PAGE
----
Judging by the posting on various Facebook pages you would get the distinct impression Manteca is doing absolutely nothing to address homeless issues and allows the homeless to do whatever they please.
Social media claims that the city was treating the homeless like animals and criminals also helped deluge the city with hundreds of “hate” calls several years ago from as far away as Canada and New York City after Manteca launched its coordinated homeless effort. It forced the City Clerk’s office at the time to change the automated voice message you got when you called so the first prompt asked you to push one if you were calling about homeless issues.
So which is it: Is Manteca completely ineffective in addressing homeless issues and coddling those on the streets or are they making headway?
You can decide on Thursday, June 21, when a Manteca homeless summit takes place between 9 and 11 a.m. at the Manteca Transit Center.
The community is being invited to see what is being done as well as to share their concerns.
Community Resource Officer Mike Kelly noted the day time meeting is needed as opposed to the evening to make sure all of the agencies involved in the effort to address homeless in Manteca from county mental health staff to His Way recovery program can be present to answer questions and discuss how things are going as well as to plan future efforts.
The summit is taking place almost two years after the city launched its coordinated homeless effort. It involves spending in excess of $200,000 a year to fund two Manteca Police community resource officer positions to address homeless issues. The goal is three-fold:
uAddress criminal behavior involving the homeless.
uCoordinate with various non-profits and government agencies in a bid to get the homeless off the streets into programs to help them address substance abuse and reunite them with family members willing to take them in.
uTake proactive steps wherever possible to help steer people to serves to prevent them from becoming homeless and to implement measures working with businesses, city departments, and others to reduce the potential for homeless to create problems.
There is now seven days a week CRO coverage for homeless issues. Kelly works Monday through Thursday and Matt Phillips works Thursday through Sunday.
Kelly notes they are primarily on the street to enforce the laws and work on ways to reduce the problem. Given that police officers are essentially part social worker part para-legal to begin with, the effort stepped up the game when it comes to proactive measures to provide a daily contact working on homeless to convince them to get help.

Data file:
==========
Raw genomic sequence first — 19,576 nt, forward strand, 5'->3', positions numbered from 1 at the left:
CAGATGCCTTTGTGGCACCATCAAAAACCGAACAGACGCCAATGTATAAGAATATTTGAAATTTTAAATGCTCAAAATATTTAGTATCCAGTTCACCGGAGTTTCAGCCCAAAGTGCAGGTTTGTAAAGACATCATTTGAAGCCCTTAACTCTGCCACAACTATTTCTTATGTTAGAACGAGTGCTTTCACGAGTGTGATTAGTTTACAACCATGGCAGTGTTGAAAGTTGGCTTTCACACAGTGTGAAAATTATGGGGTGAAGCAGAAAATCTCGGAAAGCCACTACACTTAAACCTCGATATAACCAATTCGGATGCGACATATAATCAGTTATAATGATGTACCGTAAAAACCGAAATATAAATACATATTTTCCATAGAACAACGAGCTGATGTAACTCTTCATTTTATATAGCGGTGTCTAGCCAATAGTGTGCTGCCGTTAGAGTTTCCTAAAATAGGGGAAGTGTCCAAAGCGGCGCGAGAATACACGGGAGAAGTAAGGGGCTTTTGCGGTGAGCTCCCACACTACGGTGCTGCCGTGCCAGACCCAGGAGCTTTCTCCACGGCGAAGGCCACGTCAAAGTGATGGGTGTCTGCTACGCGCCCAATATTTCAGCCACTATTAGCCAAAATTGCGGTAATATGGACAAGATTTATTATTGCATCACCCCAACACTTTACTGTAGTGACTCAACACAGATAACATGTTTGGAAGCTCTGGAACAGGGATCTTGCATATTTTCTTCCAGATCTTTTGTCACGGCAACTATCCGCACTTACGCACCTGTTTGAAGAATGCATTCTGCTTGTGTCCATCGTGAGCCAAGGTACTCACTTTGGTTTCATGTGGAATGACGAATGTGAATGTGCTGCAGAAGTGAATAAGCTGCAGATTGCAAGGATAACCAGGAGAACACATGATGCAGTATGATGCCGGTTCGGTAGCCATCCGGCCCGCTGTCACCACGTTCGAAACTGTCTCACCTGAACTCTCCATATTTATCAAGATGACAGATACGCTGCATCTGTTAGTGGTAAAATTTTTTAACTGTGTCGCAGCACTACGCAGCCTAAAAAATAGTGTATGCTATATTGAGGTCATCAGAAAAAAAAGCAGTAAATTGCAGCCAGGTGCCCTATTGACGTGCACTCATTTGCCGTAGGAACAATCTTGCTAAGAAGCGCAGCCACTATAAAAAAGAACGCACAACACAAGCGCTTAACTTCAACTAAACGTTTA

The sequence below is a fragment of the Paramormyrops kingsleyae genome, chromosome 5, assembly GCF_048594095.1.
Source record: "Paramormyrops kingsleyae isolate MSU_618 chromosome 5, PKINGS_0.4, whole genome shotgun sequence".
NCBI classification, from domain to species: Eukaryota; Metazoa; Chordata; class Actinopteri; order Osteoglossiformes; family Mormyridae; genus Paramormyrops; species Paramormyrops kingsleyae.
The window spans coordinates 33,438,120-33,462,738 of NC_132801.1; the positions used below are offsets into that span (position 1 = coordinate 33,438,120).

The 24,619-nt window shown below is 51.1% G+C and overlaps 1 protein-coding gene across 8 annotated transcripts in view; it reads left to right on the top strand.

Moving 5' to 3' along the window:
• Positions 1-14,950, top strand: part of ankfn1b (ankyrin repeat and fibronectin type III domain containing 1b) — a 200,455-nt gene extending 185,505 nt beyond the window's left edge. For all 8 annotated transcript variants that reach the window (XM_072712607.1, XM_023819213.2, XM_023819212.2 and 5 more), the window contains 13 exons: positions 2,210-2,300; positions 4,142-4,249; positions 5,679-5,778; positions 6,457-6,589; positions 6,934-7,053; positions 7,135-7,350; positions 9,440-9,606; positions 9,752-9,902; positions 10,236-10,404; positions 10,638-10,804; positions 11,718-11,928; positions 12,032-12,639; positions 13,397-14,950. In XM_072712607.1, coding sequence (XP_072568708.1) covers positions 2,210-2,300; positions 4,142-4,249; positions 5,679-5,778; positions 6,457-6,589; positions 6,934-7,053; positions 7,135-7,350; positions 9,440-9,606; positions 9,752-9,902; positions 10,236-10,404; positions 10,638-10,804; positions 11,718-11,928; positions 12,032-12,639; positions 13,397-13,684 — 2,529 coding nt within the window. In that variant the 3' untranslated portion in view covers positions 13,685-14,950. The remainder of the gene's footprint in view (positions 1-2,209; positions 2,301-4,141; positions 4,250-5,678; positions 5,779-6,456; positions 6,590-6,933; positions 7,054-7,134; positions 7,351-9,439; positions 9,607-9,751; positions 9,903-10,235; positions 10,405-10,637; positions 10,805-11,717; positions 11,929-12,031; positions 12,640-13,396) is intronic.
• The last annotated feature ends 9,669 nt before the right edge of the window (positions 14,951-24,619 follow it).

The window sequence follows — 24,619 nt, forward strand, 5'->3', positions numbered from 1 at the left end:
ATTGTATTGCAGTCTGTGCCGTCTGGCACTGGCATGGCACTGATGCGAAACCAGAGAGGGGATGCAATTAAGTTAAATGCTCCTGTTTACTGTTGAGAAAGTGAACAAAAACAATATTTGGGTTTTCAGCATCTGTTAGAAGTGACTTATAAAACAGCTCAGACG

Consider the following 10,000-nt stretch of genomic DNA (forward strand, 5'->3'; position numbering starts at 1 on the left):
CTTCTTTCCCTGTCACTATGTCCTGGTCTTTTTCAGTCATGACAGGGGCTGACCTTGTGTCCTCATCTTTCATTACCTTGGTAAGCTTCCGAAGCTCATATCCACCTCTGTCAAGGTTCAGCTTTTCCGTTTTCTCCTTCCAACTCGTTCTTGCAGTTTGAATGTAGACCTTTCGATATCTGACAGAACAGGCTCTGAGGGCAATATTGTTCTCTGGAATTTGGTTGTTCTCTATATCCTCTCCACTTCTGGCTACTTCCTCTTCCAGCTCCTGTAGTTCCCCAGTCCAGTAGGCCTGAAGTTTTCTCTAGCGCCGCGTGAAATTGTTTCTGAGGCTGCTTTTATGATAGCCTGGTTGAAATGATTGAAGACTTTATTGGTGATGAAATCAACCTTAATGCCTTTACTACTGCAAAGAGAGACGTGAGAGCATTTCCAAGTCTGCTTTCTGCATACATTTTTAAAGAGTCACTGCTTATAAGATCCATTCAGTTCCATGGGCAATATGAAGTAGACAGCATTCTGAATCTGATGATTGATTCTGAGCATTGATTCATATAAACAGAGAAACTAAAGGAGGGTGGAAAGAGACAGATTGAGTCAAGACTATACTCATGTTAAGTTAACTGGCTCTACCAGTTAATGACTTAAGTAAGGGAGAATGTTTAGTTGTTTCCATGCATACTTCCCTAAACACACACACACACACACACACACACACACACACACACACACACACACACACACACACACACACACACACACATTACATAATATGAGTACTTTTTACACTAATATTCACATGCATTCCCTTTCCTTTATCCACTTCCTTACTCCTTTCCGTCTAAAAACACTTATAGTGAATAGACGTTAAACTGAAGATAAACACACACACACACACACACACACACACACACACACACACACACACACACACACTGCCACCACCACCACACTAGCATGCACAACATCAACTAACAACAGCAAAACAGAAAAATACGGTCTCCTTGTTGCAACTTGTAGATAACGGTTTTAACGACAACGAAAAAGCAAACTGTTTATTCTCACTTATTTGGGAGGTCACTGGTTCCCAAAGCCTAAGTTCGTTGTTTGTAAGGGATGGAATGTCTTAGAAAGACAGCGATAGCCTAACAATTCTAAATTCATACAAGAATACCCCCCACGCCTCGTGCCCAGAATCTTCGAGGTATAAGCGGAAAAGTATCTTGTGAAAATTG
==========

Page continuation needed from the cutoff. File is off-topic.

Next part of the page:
So far more than 200 people have been taken off the streets of Manteca thanks to the program put in place by the City Council.
Kelly noted criminal behavior is constantly being addressed. As an example, the CROs are constantly writing citations for the pilfering of shopping carts that has helped reduce the number of carts being pushed around Manteca overflowing with items.
It should be noted police also cite the non-homeless as well for commandeering shopping carts when they happen to see them with them off of a store’s property. Most of the shopping carts abandoned around Manteca are by shoppers who pilfer them to transport purchases home and then they dump then they abandon them near their neighborhoods.
Senior Helping Area Residents and Police (SHARP) volunteers play a key role in working with stores to retrieve abandoned shopping carts.
“They (the City Council) have been very supportive and committed to working on homeless problems,” Kelley said.
He noted that when staff only wanted one CRO, the council balked arguing a seven-day-a-week presence was needed to be effective addressing what they have characterized as the most pressing quality of life issue in Manteca.
Manteca’s effort has drawn attention from other cities up and down the West Coast that are struggling with homeless problems. Several cities in San Joaquin County are considering adopting similar programs. This past week representatives from Livermore where in Manteca to observe what the city is doing.
The relationships the CROs have developed with the homeless as well as enforcement of illegal activity have led to noticeable improvements to high profile areas such as Library Park and Wilson Park in downtown Manteca.
As a result, parents are again taking their children to Library Park to use the playgrounds and water play feature.
Kelly said he will ask the homeless who hang around near the playground “if they had children and if they would want groups of adults” hanging around them when they were using playground equipment. Kelly said when it is put that way that most homeless understand the concern even though being in the park is not illegal for them — or anyone else — as long as they follow the rules.
The result are the homeless for the most part are staying away from gathering near the playgrounds, Instead, when they congregate at Library Park they will do so west and north of the gazebo more on the fringe away from other activity.
Both CROs noted the homeless will cooperate in a similar fashion when they are advised an event such as the weekly Tuesday farmers market is taking place in the summer. They aren’t asked to leave per se, but opt to not be intrusive.
“Homeless have rights just like everyone else,” Kelly said, adding they are human as well.
He also said businesses and others have rights to which is why the CROs work with all parties to come up with workable solutions.
You can find out more firsthand on Thursday or you can simply keep your nose buried in the virtual world of social media instead of interacting with or seeing and hearing what people in the real world are doing to address homeless needs and problems that the homeless create in Manteca.
To contact Dennis Wyatt, email email@example.com